Chief economist of the Bureau for Economic Research Hugo Pienaar explained that Treasury could consider a combination of expenditure reprioritisation and raising taxes to fund vaccines. He noted that last year Treasury already had to reprioritise expenditure to fund the Covid-19 fiscal relief package. “In this environment, Treasury should rather reprioritise expenditure even more. It will be difficult, they have already cut back a lot of other expenditure… But that may be the preferred option as opposed to raising taxes.”
Pienaar expects there to be adjustments to fuel levies and even sin taxes. But he does not foresee government raising VAT, which will be hard on consumers who are already battling retrenchments and in some cases salary cuts due to the Covid-19 lockdown.
Other income support measures from government have also lapsed or coming to an end such as the UIF- Temporary Employee/Employer Relief Scheme and social grant top-ups, Pienaar explained. “To increase VAT would be quite a dramatic step for them (Treasury),” said Pienaar. Increasing VAT would also compromise the economic recovery even more, so Treasury would probably be hesitant about that, he added
At the October Medium Term Budget Policy Statement (MTBPS) last year, Treasury had already indicated that it planned to raise a further R5 billion taxes in the 2021/2022 financial year. Pienaar said that Treasury probably would not want to increase the burden on consumers even more.
Another option for Treasury to take is to breach the expenditure ceiling in order to pay for the vaccines, said Pienaar. This will widen the budget. Government would then have to increase its borrowing – which is also undesirable because the country’s debt to GDP is north of 80% or about R4 trillion.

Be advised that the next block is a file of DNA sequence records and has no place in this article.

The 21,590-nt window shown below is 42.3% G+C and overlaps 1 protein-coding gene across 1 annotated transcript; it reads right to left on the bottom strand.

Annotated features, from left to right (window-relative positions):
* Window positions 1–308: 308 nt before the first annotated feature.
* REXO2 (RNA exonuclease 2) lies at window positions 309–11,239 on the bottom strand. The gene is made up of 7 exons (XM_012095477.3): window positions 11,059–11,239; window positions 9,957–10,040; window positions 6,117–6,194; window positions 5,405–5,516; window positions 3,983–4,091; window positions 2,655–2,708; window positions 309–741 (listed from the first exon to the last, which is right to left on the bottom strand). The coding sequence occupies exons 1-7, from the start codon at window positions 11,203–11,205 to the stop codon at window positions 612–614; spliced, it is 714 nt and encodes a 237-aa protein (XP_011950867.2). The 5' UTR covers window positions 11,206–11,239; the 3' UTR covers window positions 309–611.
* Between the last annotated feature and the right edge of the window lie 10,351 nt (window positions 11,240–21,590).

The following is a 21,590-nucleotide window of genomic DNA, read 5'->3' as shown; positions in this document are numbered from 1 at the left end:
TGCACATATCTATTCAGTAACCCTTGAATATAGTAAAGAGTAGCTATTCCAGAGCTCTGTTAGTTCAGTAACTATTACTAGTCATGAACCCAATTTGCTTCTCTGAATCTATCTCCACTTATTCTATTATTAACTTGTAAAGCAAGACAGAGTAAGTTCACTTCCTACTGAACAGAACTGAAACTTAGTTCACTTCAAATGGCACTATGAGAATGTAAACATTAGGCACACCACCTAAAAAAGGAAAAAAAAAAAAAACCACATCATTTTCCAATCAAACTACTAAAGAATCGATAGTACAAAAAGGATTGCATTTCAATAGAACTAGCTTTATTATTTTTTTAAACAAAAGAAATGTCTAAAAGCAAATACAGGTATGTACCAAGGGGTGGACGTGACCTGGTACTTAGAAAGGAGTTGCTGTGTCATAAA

Finance Minister Tito Mboweni warned multiple times last year that the country is at risk of a sovereign debt crisis – which must be avoided.
Momentum Investments economist Sanisha Packirisamy highlighted that revenue raised from the auctioning of spectrum as well as bolstered revenues from mining on the back of improved commodity prices– as outlined in the MTBPS – could possibly aid vaccine funding requirements.
As for generating revenue by raising taxes, Packirisamy said this would be difficult given “sluggish growth and ongoing consumer and business stress” due to the negative effects of the Covid-19 pandemic on the economy. The SA economy is expected to have contracted between 7% and 13% in 2020 – the worst performance in 90 years.